In 1986, a coalition of religious leaders responded to the San Fernando Valley's growing homeless problem by converting a motel on Lankershim Boulevard in North Hollywood into a homeless shelter.
Thirty years later, with the homeless crisis once again swelling, the former Fiesta Motel is being demolished.
But it isn't being abandoned. Its 250 beds have been moved to a refurbished apartment building next door.
In its place, an 80,000-square-foot complex will rise, marking the evolution of two scrappy civic projects into a multimillion-dollar institution that has built hundreds of housing units and become the nerve center for all homeless services in the San Fernando and Santa Clarita valleys.
The new $40-million headquarters of L.A. Family Housing will include a health clinic, 50 units of permanent housing and a hub that will draw scattered public and private homeless services into a single location.
Along with administrative offices of L.A. Family Housing, the new center will provide space for the Los Angeles Unified School District, Neighborhood Legal Services, Los Angeles County's health services and mental health departments and Department of Child and Family Services, Veterans Affairs, Chrysalis (job training and placement) and financial literacy nonprofits.
That will allow thousands of homeless people to access services under one roof, said Stephanie Klasky-Gamer, president and chief executive of L.A. Family Housing.
"Traveling across our 275-square-mile service region to reach multiple service agencies is a barrier to ending homelessness that has existed for far too long," Klasky-Gamer said.
L.A. Family Housing will also be the Valley home to what is called the coordinated entry system, a centralized register of homeless people used to prioritize services to the most needy. The data system is managed by the Los Angeles Homeless Services Authority in downtown but relies on agencies around the county to do the hands-on work.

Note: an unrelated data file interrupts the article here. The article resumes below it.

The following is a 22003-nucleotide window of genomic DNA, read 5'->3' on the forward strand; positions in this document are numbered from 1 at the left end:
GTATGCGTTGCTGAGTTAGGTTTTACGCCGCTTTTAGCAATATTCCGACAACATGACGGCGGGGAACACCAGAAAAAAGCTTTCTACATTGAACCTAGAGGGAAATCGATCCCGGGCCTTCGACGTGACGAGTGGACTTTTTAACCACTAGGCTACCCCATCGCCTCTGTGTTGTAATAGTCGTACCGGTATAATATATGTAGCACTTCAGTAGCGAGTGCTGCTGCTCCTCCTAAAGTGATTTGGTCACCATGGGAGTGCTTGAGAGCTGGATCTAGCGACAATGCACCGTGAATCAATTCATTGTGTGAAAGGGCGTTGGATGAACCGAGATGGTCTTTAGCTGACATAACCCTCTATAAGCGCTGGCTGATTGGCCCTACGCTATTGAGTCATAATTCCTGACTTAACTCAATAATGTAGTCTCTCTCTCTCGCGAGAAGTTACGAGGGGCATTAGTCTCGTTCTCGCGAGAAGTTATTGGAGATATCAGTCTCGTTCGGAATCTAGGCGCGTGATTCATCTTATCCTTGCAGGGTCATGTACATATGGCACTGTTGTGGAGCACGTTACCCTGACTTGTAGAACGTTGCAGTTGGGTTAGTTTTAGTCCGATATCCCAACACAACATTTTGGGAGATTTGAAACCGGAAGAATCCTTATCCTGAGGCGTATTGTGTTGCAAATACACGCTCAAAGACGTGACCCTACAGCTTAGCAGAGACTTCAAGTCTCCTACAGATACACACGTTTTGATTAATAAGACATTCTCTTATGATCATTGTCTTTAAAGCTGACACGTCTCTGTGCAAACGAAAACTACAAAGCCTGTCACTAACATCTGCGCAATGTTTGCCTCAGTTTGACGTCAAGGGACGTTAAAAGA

Since its incorporation in 1983, L.A. Family Housing has expanded its mission from a narrow focus on building low-income housing in the central city to a wide range of homeless services centered in the Valley, spokesman Tommy Newman said.
Its shift to the Valley began when the Valley Interfaith Council, a nonprofit formed to fight for fair housing during the 1960s, called for help.
By 1986, the council had branched into services for the elderly and then took on the burgeoning homeless crisis.
It put together $2.2 million from various sources to buy the Fiesta Motel but soon found the project short of operating funds.
Facing foreclosure, the group asked L.A. Family Housing — then known as the Los Angeles Family Housing Corp. — to take over.
"Valley Shelter represents the 30-year evolution of how we as a society have responded to homelessness," Klasky-Gamer said. "In the 1980s it was seen as enough to offer a bed and a hot meal for up to a month, and that's what was funded.
"In the 1990s we began to offer some services, like a health clinic, to go along with that bed. Today we know what works and breaks the cycle of homelessness: permanent housing with key supportive services."
While beefing up the shelter, L.A. Family Housing continued building. It maintains 20 buildings, mostly in the Valley, with 396 units providing medium- and long-term housing.
In the early 2000s L.A. Family Housing began adding an outreach staff to directly engage the Valley's homeless population. Now, it places more than 2,000 clients a year into permanent housing it doesn't own, in addition to the 1,085 living in its buildings.
Its crisis centers accommodate 40 families and 250 individuals.
Over the last three years, new sources of funding for homeless services have increased L.A. Family Housing's annual operating budget from $10 million to $16 million.